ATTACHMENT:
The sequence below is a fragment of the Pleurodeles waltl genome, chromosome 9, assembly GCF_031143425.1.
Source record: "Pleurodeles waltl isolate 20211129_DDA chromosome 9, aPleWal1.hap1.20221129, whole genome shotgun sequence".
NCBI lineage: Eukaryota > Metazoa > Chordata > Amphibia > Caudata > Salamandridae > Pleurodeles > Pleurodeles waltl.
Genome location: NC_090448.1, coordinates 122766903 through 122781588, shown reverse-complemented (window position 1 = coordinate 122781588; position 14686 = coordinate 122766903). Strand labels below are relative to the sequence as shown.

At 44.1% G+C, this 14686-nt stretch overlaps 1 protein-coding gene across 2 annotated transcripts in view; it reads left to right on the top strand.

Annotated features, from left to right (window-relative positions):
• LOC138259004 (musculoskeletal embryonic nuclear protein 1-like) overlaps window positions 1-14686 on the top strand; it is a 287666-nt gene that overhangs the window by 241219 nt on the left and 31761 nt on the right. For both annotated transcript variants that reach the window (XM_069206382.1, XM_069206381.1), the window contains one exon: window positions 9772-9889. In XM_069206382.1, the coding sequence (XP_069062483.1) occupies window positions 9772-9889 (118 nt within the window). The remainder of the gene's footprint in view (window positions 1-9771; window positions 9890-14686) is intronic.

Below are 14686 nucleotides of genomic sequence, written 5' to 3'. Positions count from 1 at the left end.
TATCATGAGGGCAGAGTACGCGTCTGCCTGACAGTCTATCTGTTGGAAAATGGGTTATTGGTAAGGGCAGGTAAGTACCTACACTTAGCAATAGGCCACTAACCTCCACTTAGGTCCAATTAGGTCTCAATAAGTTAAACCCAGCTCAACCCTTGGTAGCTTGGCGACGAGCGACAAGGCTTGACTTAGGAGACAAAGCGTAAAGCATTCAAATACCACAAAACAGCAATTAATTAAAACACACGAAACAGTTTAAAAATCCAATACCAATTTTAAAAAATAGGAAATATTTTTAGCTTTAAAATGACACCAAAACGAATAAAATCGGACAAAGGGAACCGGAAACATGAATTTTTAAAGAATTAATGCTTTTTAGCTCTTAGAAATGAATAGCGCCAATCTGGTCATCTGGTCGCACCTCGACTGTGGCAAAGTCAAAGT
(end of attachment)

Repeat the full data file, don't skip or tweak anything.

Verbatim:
The sequence below is a fragment of the Pleurodeles waltl genome, chromosome 9, assembly GCF_031143425.1.
Source record: "Pleurodeles waltl isolate 20211129_DDA chromosome 9, aPleWal1.hap1.20221129, whole genome shotgun sequence".
NCBI lineage: Eukaryota > Metazoa > Chordata > Amphibia > Caudata > Salamandridae > Pleurodeles > Pleurodeles waltl.
Genome location: NC_090448.1, coordinates 122766903 through 122781588, shown reverse-complemented (window position 1 = coordinate 122781588; position 14686 = coordinate 122766903). Strand labels below are relative to the sequence as shown.

At 44.1% G+C, this 14686-nt stretch overlaps 1 protein-coding gene across 2 annotated transcripts in view; it reads left to right on the top strand.

Annotated features, from left to right (window-relative positions):
• LOC138259004 (musculoskeletal embryonic nuclear protein 1-like) overlaps window positions 1-14686 on the top strand; it is a 287666-nt gene that overhangs the window by 241219 nt on the left and 31761 nt on the right. For both annotated transcript variants that reach the window (XM_069206382.1, XM_069206381.1), the window contains one exon: window positions 9772-9889. In XM_069206382.1, the coding sequence (XP_069062483.1) occupies window positions 9772-9889 (118 nt within the window). The remainder of the gene's footprint in view (window positions 1-9771; window positions 9890-14686) is intronic.

Below are 14686 nucleotides of genomic sequence, written 5' to 3'. Positions count from 1 at the left end.
TATCATGAGGGCAGAGTACGCGTCTGCCTGACAGTCTATCTGTTGGAAAATGGGTTATTGGTAAGGGCAGGTAAGTACCTACACTTAGCAATAGGCCACTAACCTCCACTTAGGTCCAATTAGGTCTCAATAAGTTAAACCCAGCTCAACCCTTGGTAGCTTGGCGACGAGCGACAAGGCTTGACTTAGGAGACAAAGCGTAAAGCATTCAAATACCACAAAACAGCAATTAATTAAAACACACGAAACAGTTTAAAAATCCAATACCAATTTTAAAAAATAGGAAATATTTTTAGCTTTAAAATGACACCAAAACGAATAAAATCGGACAAAGGGAACCGGAAACATGAATTTTTAAAGAATTAATGCTTTTTAGCTCTTAGAAATGAATAGCGCCAATCTGGTCATCTGGTCGCACCTCGACTGTGGCAAAGTCAAAGT